First Hill Residency

On a recent trip to Japan I was impressed with all the good luck charms you could buy at shrines. I wanted to introduce this tradition to the States and have been able to with this mini residency with First Hill Improvement Association. For three Fridays in December I handed out Emas and had people create Omikuji. Along with the charms I provided green tea and Japanese sweets.

Omikuji in First Hill Park
Emas and Sweets
Emas in a Shinto shrine

First Hill Community News

First Hill Improvement Association secured an Arts in Parks Wintertime Community Event grant for a First Hill Park Artist Residency. FHIA put out a Request for Proposals, seeking an artist or group of artists to take up residency in First Hill Park, engage with park users and create non-permanent public art during the month of December. FHIA selected artist Michiko Tanaka, who will begin her Residency this Friday, December 6th from 10am to 1pm and continue on December 13th and 20th, 10am to 1pm. 

Michiko Tanaka is originally from Centralia WA and spent 18 years traveling and living around the world before settling in Seattle in 2010. She attended The Evergreen State College and started a freelance art career after graduating in 1997. For 13 years she painted for theaters, operas, museums, public organizations and private residences. Since moving to Seattle she changed her focus to doing studio and public art. Some of her recent projects have been for Seattle Office of Arts and Culture, Sound Transit, The Greenwood Neighborhood Association, Washington Global Health Alliance, Seattle Parks and Recreation, Seattle Storefronts and Spaceworks.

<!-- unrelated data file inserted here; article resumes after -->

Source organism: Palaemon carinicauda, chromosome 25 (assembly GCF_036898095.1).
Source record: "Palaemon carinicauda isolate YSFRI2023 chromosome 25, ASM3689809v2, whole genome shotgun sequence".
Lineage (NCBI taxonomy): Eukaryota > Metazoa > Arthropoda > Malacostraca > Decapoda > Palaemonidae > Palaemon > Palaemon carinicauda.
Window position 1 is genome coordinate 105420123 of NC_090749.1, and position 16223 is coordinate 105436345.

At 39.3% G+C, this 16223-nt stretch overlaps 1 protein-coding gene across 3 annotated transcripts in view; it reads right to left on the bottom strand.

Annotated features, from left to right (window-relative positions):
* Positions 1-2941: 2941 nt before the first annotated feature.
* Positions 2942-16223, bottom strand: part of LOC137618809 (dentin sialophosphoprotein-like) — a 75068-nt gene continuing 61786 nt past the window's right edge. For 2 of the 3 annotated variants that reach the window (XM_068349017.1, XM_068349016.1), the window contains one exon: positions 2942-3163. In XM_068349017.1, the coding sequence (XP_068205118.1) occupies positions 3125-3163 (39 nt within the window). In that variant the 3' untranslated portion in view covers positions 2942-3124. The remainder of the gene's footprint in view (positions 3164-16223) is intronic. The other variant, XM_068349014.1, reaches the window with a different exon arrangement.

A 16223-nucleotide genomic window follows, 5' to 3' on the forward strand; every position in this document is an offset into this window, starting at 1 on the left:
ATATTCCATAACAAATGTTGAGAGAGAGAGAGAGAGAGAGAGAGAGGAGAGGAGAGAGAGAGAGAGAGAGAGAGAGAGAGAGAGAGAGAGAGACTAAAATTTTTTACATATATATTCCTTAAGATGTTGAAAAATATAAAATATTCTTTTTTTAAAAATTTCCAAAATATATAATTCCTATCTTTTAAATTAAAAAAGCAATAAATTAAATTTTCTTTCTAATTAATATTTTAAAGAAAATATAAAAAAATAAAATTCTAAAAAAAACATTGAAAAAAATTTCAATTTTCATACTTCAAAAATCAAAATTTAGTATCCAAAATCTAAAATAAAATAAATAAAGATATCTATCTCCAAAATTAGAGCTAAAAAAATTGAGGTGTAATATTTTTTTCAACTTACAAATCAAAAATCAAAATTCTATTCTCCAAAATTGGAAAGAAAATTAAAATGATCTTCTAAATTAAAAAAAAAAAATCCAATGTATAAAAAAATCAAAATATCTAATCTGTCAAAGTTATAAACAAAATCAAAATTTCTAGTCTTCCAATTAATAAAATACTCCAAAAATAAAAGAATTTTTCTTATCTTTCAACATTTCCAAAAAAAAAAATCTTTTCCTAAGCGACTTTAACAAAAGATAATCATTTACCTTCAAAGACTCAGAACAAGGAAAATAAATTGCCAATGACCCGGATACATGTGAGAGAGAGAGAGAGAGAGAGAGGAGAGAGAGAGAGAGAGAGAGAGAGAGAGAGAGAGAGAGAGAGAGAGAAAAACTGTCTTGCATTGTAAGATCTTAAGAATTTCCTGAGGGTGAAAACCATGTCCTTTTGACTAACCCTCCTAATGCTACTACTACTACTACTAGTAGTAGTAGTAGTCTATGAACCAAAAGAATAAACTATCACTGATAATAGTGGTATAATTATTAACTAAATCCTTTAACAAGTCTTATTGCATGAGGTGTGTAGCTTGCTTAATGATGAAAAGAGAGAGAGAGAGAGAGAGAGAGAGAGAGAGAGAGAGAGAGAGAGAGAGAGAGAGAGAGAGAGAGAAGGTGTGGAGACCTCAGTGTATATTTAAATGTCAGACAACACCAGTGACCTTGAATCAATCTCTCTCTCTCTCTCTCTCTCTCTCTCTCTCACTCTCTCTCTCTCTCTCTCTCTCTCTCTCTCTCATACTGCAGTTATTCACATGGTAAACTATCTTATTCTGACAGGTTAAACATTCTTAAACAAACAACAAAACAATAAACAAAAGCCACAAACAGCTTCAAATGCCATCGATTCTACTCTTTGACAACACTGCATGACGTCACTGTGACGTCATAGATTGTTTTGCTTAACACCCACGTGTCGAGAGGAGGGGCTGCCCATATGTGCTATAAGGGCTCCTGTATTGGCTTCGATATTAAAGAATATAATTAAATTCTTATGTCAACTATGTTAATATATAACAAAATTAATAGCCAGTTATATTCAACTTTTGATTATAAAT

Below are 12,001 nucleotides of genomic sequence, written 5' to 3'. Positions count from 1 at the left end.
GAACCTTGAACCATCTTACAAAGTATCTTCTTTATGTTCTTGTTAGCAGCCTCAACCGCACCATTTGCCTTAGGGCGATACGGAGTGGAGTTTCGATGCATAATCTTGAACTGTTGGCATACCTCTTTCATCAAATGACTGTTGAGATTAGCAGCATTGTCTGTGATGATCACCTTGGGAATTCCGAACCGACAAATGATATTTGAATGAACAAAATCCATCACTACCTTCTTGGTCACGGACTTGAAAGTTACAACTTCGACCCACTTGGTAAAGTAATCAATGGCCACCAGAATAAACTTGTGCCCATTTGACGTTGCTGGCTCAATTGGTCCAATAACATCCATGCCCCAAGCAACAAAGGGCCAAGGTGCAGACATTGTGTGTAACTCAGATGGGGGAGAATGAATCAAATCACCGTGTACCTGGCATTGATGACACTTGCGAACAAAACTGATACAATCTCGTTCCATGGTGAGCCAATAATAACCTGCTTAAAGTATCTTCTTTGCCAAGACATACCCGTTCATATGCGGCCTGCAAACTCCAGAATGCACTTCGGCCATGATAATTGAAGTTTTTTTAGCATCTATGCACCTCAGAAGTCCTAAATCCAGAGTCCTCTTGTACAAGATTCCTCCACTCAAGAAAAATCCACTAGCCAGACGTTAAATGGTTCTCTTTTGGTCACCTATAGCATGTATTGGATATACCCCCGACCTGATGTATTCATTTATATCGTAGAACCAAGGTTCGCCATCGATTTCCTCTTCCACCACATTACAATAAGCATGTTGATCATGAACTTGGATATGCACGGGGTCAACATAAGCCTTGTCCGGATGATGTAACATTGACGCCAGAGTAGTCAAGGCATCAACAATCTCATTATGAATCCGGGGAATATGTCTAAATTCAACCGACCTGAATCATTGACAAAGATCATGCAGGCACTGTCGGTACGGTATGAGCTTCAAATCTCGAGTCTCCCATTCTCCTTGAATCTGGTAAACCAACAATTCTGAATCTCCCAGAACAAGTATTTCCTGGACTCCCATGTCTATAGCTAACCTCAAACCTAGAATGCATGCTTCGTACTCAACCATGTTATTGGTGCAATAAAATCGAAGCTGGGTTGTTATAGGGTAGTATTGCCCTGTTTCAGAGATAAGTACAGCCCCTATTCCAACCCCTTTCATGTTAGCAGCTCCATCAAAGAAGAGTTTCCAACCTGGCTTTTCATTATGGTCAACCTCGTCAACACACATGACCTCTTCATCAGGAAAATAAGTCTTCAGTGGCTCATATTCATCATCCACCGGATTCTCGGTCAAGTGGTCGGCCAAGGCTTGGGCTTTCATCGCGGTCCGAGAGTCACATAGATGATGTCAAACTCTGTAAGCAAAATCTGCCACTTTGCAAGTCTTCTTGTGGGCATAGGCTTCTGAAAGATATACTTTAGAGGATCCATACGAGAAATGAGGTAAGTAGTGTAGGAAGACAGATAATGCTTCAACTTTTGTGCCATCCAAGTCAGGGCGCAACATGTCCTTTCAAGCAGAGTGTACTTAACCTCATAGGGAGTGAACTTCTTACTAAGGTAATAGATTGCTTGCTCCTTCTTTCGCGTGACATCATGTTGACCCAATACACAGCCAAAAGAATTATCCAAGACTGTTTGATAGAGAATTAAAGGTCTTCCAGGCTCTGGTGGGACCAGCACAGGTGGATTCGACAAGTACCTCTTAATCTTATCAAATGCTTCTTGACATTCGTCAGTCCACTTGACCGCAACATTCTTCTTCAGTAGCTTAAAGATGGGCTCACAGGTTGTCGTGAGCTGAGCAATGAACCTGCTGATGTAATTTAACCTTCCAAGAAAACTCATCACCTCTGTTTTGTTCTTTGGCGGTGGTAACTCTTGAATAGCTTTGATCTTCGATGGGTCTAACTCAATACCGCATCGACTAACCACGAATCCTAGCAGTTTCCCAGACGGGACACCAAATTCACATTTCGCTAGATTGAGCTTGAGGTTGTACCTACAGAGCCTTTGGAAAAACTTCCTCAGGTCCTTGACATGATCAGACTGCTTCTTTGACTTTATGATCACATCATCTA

Michiko is half Japanese and on a recent trip to Japan, one thing she noticed was how important good luck is in Japanese culture. People can buy good luck charms, visit particular shrines for specific wishes, burn incense and much more. Michiko would like to introduce this concept to First Hill Park users and give people good luck for the new year. 

Michiko will create a temporary installation of Omikuji (paper fortunes). Traditionally these are fortunes you buy at a shrine. If the fortune is good you keep it. If it is bad you tie it to a string and leave the bad luck at the shrine. Michiko will be inviting people to write whatever bad luck they experienced in the last year on the paper and tie it to a string in the park. Michiko will also be handing out Emas. Traditionally these are bought at shrines. People write a wish on each Ema and leave them at the shrine. Michiko will give out an Ema for people to write on for good luck in the New Year. 

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